Dancing with the Devil

wick 2-sFans of 2014’s breezy 100-minute bullet ballet that was “John Wick” can rest assured, the boldly-titled “John Wick: Chapter 2” lives up to solidifying its bid at a franchise: it’s consistent with what made the original film unique and doles out a plausible storyline for us to continue watching Wick wander through his gratuitously violent, implausibly compelling world (besides, “Wick 2’s” tagline is ‘Never stab the devil in the back’- how cool is that).

For those who haven’t seen “John Wick,” Keanu Reeves starred as the aforementioned ‘devil’ John Wick, a former Russian mob assassin nicknamed ‘the Boogeyman’ for his ability to kill anything that moved. Upon completing an “impossible task” for his Russian mob boss, Wick was granted the freedom to retire and quietly live out his days with his wife, Helen. Wick’s peaceful retirement didn’t work out as planned: Helen succumbed to a terminal illness and the ’69 Mustang muscle-car Wick owned drew the attention of a sleazy punk named Iosef, who just happened to be the son of the Russian mob boss Wick used to work for. Not knowing Wick’s reputation or link to his father, Iosef and his goons broke into Wick’s home, beat Wick unconscious, and stole his Mustang. Before leaving, they also killed Wick’s puppy, Daisy- the last thing his wife ever gave him. Fueled by anger and said dead puppy, Wick resurfaced as an elite killer once more to reclaim his muscle car and, oh yeah, avenge his crushed canine.

While its synopsis sounds sketchy, what set “John Wick” apart was its skill in knowing what it was: a revenge story with a tongue-in-cheek tone, a protagonist that lived up to his label as the ultimate killing machine in awesomely-choreographed fight scenes, and the creation of an assassin’s world where the rules were clearly mapped out. Away from the outside interference of cops and petty criminals, these elite assassins found refuge and intel within the Continental hotel, owned by a man named Winston (Ian McShane). Winston set his own rules for his assassins’ safe haven: kill within the confines of the Continental and he’d kill you.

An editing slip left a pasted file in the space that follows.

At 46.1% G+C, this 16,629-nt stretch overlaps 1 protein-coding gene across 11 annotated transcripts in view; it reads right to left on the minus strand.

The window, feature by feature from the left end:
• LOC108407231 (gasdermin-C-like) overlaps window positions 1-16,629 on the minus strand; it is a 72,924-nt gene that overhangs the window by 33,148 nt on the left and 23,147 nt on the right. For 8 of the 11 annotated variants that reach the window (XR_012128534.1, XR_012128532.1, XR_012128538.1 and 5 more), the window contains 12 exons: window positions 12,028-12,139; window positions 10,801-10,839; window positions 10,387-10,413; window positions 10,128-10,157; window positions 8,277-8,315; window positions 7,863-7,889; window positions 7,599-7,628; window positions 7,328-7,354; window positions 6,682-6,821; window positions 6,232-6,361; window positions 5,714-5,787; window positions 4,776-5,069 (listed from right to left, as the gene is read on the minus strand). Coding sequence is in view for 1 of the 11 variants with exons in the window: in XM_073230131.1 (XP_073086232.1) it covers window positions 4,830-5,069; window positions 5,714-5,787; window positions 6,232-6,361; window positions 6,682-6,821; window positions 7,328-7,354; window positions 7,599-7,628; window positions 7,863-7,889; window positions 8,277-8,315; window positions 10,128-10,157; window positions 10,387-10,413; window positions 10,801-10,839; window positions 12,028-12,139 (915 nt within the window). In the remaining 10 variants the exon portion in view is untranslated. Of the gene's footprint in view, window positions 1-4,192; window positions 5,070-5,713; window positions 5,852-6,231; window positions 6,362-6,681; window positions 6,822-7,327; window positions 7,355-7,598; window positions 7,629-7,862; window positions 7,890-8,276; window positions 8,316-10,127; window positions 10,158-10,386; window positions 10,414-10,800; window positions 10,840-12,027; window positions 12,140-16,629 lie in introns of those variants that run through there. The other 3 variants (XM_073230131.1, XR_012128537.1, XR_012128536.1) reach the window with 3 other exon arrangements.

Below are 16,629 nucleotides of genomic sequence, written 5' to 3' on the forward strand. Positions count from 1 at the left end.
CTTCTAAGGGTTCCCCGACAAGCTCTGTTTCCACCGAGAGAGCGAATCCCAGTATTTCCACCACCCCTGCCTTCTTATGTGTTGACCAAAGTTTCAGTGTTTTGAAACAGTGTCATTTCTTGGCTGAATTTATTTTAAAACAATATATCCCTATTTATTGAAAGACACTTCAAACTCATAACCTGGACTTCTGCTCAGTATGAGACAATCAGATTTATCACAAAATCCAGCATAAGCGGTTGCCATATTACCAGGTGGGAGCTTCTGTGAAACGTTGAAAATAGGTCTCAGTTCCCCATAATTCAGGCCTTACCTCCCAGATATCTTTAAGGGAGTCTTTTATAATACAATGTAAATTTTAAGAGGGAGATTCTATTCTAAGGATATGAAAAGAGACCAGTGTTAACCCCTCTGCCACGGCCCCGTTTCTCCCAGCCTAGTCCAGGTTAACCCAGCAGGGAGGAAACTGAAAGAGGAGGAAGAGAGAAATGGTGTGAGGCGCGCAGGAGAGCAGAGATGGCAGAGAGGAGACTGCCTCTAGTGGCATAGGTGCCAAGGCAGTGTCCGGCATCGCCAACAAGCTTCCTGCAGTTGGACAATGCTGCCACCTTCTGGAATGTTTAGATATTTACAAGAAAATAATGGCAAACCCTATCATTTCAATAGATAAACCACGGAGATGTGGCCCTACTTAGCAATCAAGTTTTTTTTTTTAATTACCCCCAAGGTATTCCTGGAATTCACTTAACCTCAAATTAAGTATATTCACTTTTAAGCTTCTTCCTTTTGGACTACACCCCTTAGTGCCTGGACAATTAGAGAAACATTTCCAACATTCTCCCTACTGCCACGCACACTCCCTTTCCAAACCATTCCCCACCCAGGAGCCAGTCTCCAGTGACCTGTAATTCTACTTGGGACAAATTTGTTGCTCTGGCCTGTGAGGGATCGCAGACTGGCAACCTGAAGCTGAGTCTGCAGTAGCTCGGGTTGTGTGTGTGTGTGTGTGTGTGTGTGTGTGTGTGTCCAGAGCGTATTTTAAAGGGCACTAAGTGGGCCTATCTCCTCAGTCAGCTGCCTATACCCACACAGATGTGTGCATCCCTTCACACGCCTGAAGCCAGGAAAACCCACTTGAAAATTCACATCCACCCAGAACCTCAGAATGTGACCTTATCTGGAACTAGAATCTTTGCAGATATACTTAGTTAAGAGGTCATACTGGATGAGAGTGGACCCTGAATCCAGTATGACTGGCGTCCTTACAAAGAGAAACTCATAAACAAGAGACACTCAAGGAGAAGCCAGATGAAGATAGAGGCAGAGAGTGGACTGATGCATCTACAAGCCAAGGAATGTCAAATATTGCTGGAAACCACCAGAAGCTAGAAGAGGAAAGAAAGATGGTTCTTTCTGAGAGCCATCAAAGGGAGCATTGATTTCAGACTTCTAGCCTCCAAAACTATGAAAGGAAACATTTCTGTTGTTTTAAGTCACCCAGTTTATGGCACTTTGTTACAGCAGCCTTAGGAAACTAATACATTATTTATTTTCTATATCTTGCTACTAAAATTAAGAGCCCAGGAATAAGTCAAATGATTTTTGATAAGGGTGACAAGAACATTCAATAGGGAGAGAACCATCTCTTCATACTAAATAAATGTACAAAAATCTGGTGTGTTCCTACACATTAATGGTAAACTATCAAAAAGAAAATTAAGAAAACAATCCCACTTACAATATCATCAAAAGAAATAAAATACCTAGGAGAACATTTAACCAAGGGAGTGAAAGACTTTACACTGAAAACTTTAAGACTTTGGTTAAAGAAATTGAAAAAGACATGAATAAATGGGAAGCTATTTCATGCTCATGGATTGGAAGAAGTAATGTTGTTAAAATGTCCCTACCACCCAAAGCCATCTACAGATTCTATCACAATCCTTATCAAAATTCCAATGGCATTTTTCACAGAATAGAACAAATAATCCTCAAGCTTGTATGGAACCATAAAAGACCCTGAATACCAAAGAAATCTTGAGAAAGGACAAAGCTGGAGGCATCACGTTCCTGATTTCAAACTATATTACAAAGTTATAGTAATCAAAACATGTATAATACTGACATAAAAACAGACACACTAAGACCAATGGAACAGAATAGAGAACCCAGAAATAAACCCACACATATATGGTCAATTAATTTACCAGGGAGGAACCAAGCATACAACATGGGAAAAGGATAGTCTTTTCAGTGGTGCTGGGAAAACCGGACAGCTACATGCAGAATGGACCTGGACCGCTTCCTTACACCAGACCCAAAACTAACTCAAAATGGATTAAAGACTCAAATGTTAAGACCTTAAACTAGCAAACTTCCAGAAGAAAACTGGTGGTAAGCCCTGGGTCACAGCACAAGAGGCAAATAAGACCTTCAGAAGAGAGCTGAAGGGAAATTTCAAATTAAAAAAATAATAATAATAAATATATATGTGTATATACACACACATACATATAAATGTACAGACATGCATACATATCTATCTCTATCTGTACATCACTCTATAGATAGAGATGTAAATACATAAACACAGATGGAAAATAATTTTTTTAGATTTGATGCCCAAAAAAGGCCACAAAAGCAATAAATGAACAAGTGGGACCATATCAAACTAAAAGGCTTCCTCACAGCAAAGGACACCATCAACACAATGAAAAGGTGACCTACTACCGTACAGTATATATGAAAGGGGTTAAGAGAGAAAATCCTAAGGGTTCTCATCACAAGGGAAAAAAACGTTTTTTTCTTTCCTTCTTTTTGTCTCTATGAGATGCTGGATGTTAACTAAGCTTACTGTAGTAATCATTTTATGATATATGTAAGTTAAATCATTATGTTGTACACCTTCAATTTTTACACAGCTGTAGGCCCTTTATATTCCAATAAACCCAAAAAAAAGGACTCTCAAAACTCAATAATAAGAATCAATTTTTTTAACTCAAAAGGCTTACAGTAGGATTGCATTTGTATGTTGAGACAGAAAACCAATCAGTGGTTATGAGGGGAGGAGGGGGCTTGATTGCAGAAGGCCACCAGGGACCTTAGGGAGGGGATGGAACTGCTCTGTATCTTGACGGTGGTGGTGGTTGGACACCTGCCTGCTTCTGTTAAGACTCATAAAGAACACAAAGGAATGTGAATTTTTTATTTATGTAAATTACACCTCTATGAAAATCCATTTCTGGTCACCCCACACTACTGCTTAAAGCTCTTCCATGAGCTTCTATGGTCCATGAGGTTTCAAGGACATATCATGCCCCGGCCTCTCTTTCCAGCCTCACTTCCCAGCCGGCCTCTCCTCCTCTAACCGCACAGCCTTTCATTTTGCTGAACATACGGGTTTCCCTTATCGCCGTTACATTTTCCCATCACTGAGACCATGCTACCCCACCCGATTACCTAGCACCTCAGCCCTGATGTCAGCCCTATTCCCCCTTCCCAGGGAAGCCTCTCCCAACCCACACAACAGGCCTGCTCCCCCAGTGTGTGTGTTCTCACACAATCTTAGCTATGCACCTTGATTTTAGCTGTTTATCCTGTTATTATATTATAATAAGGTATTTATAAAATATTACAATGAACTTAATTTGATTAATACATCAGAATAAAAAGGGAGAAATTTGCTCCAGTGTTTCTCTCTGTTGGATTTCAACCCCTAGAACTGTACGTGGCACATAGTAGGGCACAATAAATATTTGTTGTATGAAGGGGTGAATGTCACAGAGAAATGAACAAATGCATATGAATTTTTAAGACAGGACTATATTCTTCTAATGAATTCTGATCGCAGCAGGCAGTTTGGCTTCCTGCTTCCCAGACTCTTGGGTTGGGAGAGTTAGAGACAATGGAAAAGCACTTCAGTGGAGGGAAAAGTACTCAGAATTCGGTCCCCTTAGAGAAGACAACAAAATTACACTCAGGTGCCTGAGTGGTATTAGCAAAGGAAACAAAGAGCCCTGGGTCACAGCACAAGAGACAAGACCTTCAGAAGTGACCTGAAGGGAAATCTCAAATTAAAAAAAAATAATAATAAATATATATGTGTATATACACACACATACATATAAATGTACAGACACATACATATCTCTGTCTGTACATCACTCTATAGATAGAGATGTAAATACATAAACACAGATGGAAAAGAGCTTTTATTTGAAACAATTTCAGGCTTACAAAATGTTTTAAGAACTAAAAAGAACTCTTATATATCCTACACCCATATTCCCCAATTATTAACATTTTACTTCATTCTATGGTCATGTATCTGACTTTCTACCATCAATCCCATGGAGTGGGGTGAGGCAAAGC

Written by Derek Kolstad and helmed by Reeves’ former stunt double/first-time director Chad Stahelski, the highlights in the original “Wick” film were fight scenes that resembled watching the best first-person shooter video game ever played. Instead of bad guys lining up one-at-a-time to be clobbered by our hero, the pace was quickened and guns, knives, and martial arts were added to make each fight sequence a macabre dance. Anything done well is a sight to behold- Stahelski’s skill in staging the gratuitous violence made “John Wick” gratifying.

Three years later, “John Wick: Chapter 2” opens with resolving one loose end from the original film- Wick locating his ’69 Mustang. Director Stahelski and writer Kolstad return once again to smartly resolve this in an action prologue (not unlike a Bond film) and reveal a better reason for Wick’s return: Wick must repay the debt on a physical ‘marker’ held by Santino D’Antonio (Riccardo Scamarcio) for Santino’s helping Wick in the Russian mob’s “impossible task” that secured Wick’s initial retirement. Now tasked with performing an assassination for Santino to fulfill his ‘marker’ obligation, Wick travels to Rome, stays at Rome’s counterpart to the ‘safe haven’ Continental hotel, gets outfitted with bulletproof suits and an arsenal, and awaits his target. In the course of Wick’s killing to set things right, Santino’s scheme involving Wick is nefarious enough to make Wick the expendable loose end when all is said-and-done. A bounty is soon placed on Wick’s head and we soon learn nothing is said-and-done in Wick’s world without a lot of repetitious head shots and body flips.

If “Wick 2” is anything, it’s a continuation of what was admirable in the original, namely the skillfully-staged fights: no matter how lengthy or repetitious, they’re still fun because they’re well done. With its European locale and with Reeves wearing an all-black suit-and tie, John Wick embodies a James Bond appearance with a Jason Bourne brawn. The addition of supporting actors like Reeves’ “Matrix” co-star Laurence Fishburne as a crime lord, Franco Nero as Rome’s Continental hotel owner, and Ruby Rose and rapper Common as elite assassins who may have Wick’s number make this sequel one that satisfies.

If “John Wick: Chapter 2’s” macabre dance is any indication, director Stahelski and writer Kolstad can keep returning to make this devil’s dance card full.

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